Skip to Main Content
Terrestrial biological carbon sequestration: science for enhancement and implementationAuthor(s): Wilfred M. Post; James E. Amonette; Richard Birdsey; Charles T. Jr. Garten; R. Cesar Izaurralde; Philip Jardine; Julie Jastrow; Rattan Lal; Gregg Marland
Source: In: McPherson, Brian P.; Sundquist, Eric T.; eds. Carbon Sequestration and Its Role in the Global Carbon Cycle. Geophysical Monograph Series 183. American Geophysical Union. Devon, UK: 73-88.
Publication Series: Book
Station: Northern Research Station
PDF: Download Publication (616.64 KB)
DescriptionThe purpose of this chapter is to review terrestrial biological carbon sequestration and evaluate the potential carbon storage capacity if present and new techniques are more aggressively utilized. Photosynthetic CO2 capture from the atmosphere and storage of the C in aboveground and belowground biomass and in soil organic and inorganic forms can be exploited for safe and affordable greenhouse gas (GHG) mitigation [Watson et al., 2000]. Nevertheless, C sequestration in the terrestrial biosphere has not been seriously pursued since its introduction in the Kyoto Protocol over a decade ago. Concerns have been raised that C sequestration in the biosphere is finite and not permanent, that it is difficult to measure and monitor, that there would be "carbon leakage" outside of the mitigation activity, and that any attention paid to environmental sequestration would be a distraction from the central issue of reducing GHG emissions from energy production and use. International accord and success in reducing emissions from the energy system are not coming easily, and concerns about climate change are growing. It is time to reevaluate all available options that might not be permanent yet have the potential to buy time, bridging to a future when new energy system technologies and a transformed energy infrastructure can fully address the climate challenge. Terrestrial sequestration is one option large enough to make a contribution in the coming decades using proven land management methods and with the possibility that new technologies could significantly enhance the opportunity.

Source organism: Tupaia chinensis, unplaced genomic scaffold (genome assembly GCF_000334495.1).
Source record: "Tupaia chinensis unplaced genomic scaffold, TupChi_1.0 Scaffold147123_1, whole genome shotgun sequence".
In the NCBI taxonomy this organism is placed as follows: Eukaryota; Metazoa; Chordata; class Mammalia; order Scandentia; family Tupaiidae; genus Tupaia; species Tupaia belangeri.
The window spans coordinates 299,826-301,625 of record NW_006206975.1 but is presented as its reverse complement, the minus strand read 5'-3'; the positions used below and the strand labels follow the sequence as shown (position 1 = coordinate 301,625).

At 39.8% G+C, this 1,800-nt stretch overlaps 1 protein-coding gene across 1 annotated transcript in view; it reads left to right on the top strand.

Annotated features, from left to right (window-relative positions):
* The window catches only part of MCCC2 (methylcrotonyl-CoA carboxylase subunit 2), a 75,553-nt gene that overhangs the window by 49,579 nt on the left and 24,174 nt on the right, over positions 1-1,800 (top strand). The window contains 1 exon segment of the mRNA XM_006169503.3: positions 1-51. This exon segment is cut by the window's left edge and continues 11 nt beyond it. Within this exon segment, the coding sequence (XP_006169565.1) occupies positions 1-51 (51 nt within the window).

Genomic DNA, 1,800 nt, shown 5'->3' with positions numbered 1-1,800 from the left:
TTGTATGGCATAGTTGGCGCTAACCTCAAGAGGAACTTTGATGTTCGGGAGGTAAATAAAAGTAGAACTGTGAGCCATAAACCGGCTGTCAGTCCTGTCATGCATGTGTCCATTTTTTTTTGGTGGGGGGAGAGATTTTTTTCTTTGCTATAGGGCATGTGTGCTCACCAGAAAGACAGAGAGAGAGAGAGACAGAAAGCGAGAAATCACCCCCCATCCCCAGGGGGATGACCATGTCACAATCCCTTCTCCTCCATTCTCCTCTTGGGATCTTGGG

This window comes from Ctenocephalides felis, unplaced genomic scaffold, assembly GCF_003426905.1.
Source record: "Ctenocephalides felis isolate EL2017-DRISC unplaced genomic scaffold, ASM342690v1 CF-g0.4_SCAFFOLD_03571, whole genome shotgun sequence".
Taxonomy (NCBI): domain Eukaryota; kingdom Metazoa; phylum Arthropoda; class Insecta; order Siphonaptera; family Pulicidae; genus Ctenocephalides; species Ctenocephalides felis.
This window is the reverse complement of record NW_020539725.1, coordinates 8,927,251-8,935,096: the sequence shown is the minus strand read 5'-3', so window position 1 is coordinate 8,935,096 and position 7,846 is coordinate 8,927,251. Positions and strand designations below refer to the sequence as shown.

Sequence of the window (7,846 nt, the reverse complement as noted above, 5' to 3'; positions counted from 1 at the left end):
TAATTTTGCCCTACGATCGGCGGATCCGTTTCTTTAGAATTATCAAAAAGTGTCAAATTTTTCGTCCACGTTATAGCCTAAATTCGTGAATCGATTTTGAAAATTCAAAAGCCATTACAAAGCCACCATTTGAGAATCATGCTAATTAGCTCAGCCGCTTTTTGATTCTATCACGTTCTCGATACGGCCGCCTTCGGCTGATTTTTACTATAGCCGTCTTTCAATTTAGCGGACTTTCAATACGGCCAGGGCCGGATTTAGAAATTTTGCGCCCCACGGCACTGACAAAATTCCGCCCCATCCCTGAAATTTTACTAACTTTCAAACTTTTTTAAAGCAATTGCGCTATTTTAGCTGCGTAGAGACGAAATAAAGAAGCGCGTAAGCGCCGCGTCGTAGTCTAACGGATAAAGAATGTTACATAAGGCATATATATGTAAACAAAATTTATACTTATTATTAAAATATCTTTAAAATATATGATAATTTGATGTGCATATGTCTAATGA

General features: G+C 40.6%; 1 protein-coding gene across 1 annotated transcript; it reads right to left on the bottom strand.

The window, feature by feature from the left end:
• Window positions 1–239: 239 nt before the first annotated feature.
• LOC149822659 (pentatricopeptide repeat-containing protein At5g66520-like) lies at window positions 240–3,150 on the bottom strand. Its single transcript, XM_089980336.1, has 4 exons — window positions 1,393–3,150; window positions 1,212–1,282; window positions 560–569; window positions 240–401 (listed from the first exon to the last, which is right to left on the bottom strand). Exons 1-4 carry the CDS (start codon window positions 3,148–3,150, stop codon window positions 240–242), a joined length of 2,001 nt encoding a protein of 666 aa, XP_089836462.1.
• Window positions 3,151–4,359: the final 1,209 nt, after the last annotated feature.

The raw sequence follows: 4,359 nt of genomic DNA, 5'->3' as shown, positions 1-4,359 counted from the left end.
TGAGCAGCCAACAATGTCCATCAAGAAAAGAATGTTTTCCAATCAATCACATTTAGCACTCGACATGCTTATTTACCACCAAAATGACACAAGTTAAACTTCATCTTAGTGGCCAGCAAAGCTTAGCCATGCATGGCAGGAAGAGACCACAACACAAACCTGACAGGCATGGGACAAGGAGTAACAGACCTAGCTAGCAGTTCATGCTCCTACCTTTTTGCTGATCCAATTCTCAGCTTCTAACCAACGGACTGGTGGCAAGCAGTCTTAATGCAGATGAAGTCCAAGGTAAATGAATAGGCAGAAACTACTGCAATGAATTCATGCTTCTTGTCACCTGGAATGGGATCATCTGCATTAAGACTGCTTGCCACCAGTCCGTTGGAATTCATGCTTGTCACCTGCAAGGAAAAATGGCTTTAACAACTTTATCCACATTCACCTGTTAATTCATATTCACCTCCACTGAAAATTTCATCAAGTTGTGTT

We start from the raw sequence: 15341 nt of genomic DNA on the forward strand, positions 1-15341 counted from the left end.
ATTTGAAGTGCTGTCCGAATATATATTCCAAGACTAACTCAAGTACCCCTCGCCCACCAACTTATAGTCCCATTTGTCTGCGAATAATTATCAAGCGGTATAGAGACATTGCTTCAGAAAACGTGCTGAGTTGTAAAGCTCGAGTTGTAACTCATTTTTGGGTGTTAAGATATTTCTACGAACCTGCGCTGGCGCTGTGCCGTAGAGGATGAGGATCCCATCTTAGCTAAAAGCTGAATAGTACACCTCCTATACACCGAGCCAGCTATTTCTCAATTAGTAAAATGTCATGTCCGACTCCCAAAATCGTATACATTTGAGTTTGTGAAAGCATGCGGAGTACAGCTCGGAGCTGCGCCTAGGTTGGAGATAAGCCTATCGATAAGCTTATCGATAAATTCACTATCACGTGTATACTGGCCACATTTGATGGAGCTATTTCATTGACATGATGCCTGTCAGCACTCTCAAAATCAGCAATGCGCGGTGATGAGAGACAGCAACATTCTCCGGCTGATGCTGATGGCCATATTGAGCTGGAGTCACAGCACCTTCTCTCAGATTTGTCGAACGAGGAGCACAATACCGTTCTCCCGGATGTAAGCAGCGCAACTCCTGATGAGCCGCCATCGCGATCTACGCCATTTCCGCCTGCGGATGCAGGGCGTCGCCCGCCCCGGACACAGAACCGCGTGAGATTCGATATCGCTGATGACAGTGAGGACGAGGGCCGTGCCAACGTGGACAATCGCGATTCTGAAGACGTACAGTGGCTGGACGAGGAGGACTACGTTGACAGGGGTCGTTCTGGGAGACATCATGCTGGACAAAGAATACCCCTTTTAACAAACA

- Check the Northern Research Station web site to request a printed copy of this publication.
- Our on-line publications are scanned and captured using Adobe Acrobat.
- During the capture process some typographical errors may occur.
- Please contact Sharon Hobrla, email@example.com if you notice any errors which make this publication unusable.
- We recommend that you also print this page and attach it to the printout of the article, to retain the full citation information.
- This article was written and prepared by U.S. Government employees on official time, and is therefore in the public domain.
CitationPost, Wilfred M.; Amonette, James E.; Birdsey, Richard; Garten, Charles T. Jr.; Izaurralde, R. Cesar; Jardine, Philip, M.; Jastrow, Julie; Lal, Rattan; Marland, Gregg. 2009. Terrestrial biological carbon sequestration: science for enhancement and implementation. In: McPherson, Brian P.; Sundquist, Eric T.; eds. Carbon Sequestration and Its Role in the Global Carbon Cycle. Geophysical Monograph Series 183. American Geophysical Union. Devon, UK: 73-88.
- From sink to source: Regional variation in U.S. forest carbon futures
- Status and potential of terrestrial carbon sequestration in West Virginia
- Chapter 9: Carbon fluxes across regions.
XML: View XML